Obviously not everybody has the option to play a multitude of different guitars at any given time, but if you’re lucky enough to have access to more than one, be sure to alternate when you practice so that you don’t develop any playing habits specific to one unique instrument's quirks. It’s worth having a particularly cheap guitar for this purpose alone. When you practice obsessively on the same instrument, you may find that you reach God-like levels of ability with your instrument, but struggle somewhat when you pick up somebody else’s.

Now, obviously we’re getting into true guitar mastery here. As a general rule, if you can play one guitar you can play them all. But if you aim to be a total master of your craft, you may find yourself reaching the stage where the margin for error is so fine that switching from a guitar with low action to one with high action is just enough to throw you off if you've never used a guitar like that before. The same can be said for picking up a budget guitar after practising six hours a day on an exquisitely made 1950s instrument of wonder.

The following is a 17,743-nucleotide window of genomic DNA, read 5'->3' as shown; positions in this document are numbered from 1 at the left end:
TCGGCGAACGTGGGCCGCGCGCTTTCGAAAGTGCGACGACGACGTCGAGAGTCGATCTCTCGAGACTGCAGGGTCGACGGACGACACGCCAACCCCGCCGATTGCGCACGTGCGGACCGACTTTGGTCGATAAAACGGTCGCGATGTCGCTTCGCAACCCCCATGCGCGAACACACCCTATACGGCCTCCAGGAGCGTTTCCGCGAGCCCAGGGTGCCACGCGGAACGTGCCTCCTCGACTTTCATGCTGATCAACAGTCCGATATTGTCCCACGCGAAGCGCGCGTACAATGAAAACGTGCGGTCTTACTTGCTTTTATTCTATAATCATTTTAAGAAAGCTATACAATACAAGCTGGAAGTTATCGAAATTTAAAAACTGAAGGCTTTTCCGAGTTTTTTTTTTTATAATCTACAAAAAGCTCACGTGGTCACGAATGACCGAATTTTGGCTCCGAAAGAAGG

This goes for the circumstances in which you practice, too. If you only ever practice holding your guitar in the classical position, don’t expect to just step on stage with your axe hanging down by your waist and be able to play with the same level of awesome you did at home!

Practicing with different guitars will keep you from developing habits specific to one instrument.
Practicing with different guitars will keep you from developing habits specific to one instrument. | Source

8. Play Every Day